. The limitations of a road circuit where the lack of passive safety (escapes) and even the control of animals in a perimeter of this dimension (it has already happened that a pilot ran into a horse that was startled by the noise made by a helicopter that was going to assisting another injured pilot), determine the impossibility of making the route safe according to the current standards;

. Finally, and to make it even more difficult, on a route of this size and an altitude variation of more than 400 meters, the atmospheric conditions often vary during the same lap, there is often fog on the mountain and a radiant sun in Douglas. Between 1954 and 1959 a variant of the circuit was also used, which was called the “Clypse Course”, this course was intended only for Sidecar and Ultra-Lightweight and, from 1955 onwards also for Lightweight, in 1960 these classes began to compete along with the others on the “Snaefell Mountain Course”, the “Clypse Course” had a perimeter of 10.92 miles (17.63 km) and used two sections of the “Snaefell Mountain Course”.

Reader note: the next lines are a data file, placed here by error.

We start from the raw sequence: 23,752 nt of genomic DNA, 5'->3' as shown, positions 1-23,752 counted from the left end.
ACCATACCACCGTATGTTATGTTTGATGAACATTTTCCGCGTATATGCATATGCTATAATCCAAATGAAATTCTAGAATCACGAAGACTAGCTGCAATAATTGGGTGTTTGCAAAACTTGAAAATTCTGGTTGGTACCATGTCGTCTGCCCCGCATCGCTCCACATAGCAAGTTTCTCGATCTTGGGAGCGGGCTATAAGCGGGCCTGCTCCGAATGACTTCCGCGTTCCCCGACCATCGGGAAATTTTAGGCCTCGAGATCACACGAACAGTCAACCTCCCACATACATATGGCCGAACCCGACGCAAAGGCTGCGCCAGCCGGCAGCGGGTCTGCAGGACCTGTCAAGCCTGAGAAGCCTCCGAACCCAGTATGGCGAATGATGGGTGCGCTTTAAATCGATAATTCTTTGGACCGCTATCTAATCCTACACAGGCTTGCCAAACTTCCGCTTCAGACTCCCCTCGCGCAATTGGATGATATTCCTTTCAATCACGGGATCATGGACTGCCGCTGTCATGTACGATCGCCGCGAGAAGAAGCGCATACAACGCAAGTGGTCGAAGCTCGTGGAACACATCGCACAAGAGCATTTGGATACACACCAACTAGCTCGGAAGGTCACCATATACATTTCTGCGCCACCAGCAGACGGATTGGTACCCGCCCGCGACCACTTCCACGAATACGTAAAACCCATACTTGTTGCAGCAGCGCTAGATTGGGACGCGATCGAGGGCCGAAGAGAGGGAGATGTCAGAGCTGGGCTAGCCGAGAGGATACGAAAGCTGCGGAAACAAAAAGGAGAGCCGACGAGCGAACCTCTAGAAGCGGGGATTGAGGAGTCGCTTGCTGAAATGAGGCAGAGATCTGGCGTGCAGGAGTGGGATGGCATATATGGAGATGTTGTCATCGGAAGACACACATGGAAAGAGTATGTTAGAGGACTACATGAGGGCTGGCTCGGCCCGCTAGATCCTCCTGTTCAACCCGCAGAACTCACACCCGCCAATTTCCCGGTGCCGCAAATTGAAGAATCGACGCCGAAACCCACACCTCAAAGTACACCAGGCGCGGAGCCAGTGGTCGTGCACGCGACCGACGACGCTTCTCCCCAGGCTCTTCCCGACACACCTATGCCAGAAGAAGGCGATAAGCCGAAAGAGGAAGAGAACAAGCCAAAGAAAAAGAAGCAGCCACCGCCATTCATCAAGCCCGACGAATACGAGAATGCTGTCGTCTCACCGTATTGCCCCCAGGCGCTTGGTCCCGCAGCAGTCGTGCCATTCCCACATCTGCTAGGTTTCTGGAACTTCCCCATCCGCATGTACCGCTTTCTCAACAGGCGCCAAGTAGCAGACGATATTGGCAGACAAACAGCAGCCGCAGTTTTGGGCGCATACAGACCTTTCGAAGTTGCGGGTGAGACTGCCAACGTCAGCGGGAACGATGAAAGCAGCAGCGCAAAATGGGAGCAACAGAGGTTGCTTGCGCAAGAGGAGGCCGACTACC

Mike "The Bike" Hailwood (DUCATI), 1979

The World Road Racing Championship


It was in the Isle of Man that the British GP, part of the World Road Racing ​​Championship, took place between 1949 (year of creation of the championship) and 1976. The 50cc was contested between 1962 and 1968, the 125cc between 1951 and 1973, the 250cc, 350cc and 500cc between 1949 and 1976. Thus, in the list of winners of this circuit there are names of first magnitude in the world speed scene, such as: Luigi Taveri, Mike Hailwood, Phil Read, Tarquinio Provini, Bill Ivy, Kel Carruthers, Giacomo Agostini, Jim Redman, John Surtees, Bob McIntyre, Tom Herron, Mick Grant, Jack Findlay, Gary Hocking or Geoff Duke, among many others. After the 1972 race, Giacomo Agostini announced that he would never race on the Isle of Man again, stating that it was too dangerous and that it was scandalous that this circuit remained on the World Championship calendar, later other riders joined the boycott and 1976 was the last year in which the scoring event for the World Championship took place on this track.



PUB




The post-World Championship